Stanley departed London on 21 January 1887 and arrived in Cairo on 27 January. Egyptian objections to the Congo route were overridden by a telegram from Lord Salisbury, and the expedition was permitted to march under the Egyptian flag. Stanley also met with Mason Bey, Schweinfurth, and Junker, who had more up-to-date information about Equatoria.
Stanley left Cairo on 3 February, joined up with expedition members during stops in Suez and Aden, and arrived in Zanzibar on 22 February. The next three days were spent packing for the expedition, loading the Madura, and negotiating. Stanley acted as a representative of Mackinnon in convincing the Sultan of Zanzibar to grant a concession for what later became the Imperial British East Africa Company (I.B.E.A.C.), and made two agreements with Tippu Tib. The first included appointing him as Governor of Stanley Falls, an arrangement much criticized in Europe as a deal with a slave-trader, and the second agreement regarded the provisions of carriers for the expedition. In addition to transporting stores, the carriers were now also expected to bring out some 75 tons of ivory stored in Equatoria. Stanley posted letters to Emin predicting his arrival on Lake Albert around August.
Up the Congo
The expedition left Zanzibar on 25 February and arrived at Banana at the mouth of the Congo on 18 March. Their arrival was somewhat unexpected, because a telegraph cable had broken and local officials had received no instructions. Chartered steamers brought the expedition to Matadi, where the carriers took over, bringing some 800 loads of stores and ammunition to Leopoldville on the Stanley Pool. Progress was slow, since the rainy season was at its height, and food was short - a problem that was to be persistent throughout the expedition (the area along the route rarely had spare food for 1,000 hardworking men, as it was a subsistence economy).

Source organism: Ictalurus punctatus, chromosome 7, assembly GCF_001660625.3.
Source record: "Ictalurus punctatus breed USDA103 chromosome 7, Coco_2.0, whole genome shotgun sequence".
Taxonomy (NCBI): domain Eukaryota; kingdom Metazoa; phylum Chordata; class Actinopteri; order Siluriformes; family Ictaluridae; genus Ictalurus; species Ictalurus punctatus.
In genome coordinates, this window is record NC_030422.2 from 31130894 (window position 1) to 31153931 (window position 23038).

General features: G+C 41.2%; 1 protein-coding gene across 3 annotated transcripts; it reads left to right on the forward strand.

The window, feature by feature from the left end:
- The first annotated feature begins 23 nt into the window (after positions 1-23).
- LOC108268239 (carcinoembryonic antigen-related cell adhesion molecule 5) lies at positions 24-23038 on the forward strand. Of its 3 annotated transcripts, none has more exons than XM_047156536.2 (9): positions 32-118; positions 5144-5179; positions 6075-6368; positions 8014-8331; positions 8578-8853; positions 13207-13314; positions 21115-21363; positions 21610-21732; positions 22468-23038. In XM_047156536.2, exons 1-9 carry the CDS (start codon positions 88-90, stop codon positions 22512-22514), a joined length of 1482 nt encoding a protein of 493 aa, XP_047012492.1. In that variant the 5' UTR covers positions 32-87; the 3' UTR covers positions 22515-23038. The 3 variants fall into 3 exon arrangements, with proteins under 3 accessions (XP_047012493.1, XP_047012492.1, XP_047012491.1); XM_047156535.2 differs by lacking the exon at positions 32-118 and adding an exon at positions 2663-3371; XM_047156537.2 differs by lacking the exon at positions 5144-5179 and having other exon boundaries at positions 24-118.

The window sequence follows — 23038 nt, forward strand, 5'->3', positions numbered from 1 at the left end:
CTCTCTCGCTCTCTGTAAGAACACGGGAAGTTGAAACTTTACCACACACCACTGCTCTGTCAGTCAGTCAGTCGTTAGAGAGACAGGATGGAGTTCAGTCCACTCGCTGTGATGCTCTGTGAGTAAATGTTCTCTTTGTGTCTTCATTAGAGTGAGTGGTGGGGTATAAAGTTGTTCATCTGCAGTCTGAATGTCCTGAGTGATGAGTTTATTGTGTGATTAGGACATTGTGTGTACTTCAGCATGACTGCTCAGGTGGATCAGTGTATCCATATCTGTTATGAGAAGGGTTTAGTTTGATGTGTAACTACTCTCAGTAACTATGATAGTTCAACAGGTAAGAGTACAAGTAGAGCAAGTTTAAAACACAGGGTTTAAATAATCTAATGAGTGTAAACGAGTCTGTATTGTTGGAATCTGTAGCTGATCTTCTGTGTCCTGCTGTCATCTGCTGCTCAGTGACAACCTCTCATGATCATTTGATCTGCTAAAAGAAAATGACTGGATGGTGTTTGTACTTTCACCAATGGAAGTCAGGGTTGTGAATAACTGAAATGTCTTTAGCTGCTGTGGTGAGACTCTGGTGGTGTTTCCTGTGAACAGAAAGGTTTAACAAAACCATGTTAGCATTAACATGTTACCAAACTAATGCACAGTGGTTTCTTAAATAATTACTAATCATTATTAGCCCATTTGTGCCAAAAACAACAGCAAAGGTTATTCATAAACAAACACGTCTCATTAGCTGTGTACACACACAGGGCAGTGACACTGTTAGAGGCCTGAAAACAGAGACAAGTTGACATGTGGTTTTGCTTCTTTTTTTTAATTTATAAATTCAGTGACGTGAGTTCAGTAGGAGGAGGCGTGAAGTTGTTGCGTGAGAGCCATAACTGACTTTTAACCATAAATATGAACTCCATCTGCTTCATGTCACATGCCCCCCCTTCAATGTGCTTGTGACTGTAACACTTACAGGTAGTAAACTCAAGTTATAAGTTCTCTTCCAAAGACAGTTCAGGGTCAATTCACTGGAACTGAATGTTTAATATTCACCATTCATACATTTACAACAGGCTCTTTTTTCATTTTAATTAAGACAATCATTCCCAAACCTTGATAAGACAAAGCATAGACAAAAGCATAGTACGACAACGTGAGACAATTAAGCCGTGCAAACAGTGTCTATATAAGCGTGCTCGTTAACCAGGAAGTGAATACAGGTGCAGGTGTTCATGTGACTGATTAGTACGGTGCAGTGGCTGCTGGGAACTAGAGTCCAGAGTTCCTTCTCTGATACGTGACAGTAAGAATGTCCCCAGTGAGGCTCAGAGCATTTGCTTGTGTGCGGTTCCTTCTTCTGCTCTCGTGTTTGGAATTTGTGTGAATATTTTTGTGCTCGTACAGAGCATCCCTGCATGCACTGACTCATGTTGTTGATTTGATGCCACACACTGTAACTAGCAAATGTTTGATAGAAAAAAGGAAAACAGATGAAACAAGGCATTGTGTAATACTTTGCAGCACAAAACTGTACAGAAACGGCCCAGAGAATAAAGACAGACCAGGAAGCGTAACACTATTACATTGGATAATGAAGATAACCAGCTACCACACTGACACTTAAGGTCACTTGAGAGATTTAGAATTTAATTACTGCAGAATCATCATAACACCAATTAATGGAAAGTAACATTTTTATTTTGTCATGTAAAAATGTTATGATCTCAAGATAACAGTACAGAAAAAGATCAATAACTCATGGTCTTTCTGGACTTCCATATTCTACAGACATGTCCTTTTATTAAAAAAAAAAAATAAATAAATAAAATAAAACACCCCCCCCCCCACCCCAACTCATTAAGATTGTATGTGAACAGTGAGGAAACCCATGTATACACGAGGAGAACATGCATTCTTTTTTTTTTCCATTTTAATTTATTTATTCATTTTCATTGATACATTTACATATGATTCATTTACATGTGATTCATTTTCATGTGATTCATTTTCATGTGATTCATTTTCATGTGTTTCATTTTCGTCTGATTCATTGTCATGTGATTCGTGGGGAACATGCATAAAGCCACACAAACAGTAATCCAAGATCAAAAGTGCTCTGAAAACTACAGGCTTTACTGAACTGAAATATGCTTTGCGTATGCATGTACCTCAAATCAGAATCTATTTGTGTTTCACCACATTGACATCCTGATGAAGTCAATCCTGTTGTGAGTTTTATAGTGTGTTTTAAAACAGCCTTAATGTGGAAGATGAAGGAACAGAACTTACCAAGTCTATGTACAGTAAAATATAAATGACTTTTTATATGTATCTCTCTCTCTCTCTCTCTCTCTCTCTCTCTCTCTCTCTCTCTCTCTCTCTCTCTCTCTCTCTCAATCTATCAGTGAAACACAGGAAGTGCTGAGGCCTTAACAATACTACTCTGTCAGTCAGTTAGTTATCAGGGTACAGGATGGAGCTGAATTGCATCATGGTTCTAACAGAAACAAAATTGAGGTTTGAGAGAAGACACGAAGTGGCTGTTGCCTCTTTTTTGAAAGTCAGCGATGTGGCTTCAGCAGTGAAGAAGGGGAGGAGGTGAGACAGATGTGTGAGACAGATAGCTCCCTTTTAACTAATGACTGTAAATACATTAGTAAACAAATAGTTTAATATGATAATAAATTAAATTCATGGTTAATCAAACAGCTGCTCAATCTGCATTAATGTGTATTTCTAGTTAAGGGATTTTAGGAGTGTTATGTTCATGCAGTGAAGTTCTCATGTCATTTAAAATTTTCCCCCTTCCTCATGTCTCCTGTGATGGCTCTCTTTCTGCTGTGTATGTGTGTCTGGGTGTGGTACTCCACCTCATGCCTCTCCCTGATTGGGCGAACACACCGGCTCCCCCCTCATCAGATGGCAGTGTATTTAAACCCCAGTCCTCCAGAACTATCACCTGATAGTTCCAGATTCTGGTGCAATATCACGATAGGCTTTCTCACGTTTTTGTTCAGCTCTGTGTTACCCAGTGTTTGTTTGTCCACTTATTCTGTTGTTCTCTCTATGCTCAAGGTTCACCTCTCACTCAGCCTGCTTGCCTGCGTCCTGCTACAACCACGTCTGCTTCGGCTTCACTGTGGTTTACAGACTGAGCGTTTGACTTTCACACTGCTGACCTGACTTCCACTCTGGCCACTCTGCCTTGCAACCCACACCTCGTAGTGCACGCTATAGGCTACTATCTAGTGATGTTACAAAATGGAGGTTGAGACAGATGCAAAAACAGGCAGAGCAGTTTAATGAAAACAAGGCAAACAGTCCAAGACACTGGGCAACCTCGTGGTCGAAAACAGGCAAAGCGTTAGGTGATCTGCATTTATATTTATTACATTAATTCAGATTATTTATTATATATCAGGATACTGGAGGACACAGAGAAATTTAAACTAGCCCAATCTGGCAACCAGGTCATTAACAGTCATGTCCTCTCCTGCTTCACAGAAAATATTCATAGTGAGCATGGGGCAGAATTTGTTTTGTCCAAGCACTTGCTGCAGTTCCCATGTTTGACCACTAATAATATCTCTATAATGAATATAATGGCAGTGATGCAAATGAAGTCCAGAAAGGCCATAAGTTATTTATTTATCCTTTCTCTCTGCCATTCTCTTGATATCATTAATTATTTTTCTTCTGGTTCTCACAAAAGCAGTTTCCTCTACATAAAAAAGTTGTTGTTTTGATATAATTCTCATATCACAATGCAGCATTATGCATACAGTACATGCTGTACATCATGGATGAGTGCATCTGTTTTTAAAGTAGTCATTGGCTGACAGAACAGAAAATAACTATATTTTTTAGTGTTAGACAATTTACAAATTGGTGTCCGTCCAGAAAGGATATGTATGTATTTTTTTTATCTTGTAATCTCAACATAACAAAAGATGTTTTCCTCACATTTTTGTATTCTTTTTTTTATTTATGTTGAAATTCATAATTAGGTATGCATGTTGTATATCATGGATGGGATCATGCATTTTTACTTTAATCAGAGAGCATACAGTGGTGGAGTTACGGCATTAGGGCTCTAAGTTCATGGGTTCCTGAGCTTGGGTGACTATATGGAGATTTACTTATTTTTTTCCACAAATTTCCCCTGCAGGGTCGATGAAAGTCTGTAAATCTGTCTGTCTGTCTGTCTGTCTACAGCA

On 21 April, the expedition arrived at Leopoldville. King Leopold had promised a flotilla of river steamers, but only one worked: the Stanley. Stanley requisitioned two (Peace and Henry Reed) from missionaries of the Baptist Mission and the Livingstone Inland Mission, whose protests were overridden, as well as the Florida, which was still under construction and so used as a barge. Even these were insufficient, so many of the stores were left at Leopoldville and more at Bolobo. At this point, Stanley also announced the division of the expedition: a "Rear Column" would encamp at Yambuya on the Aruwimi, while the "Advance Column" pressed on to Equatoria.
The voyage up the Congo started 1 May and was generally uneventful. At Bangala Station, Barttelot and Tippu Tib continued up to Stanley Falls in the Henry Reed, while Stanley took the Aruwimi to Yambuya. The inhabitants of Yambuya refused permission to reside in their village, so Stanley attacked and drove the villagers away, turning the deserted village into a fortified camp. Meanwhile, at Stanley Falls, Tippu Tib attempted to acquire carriers, but he believed that Stanley had broken his part of their agreement by leaving ammunition behind, and Barttelot came to Yambuya with only an indefinite promise that carriers would arrive in several weeks.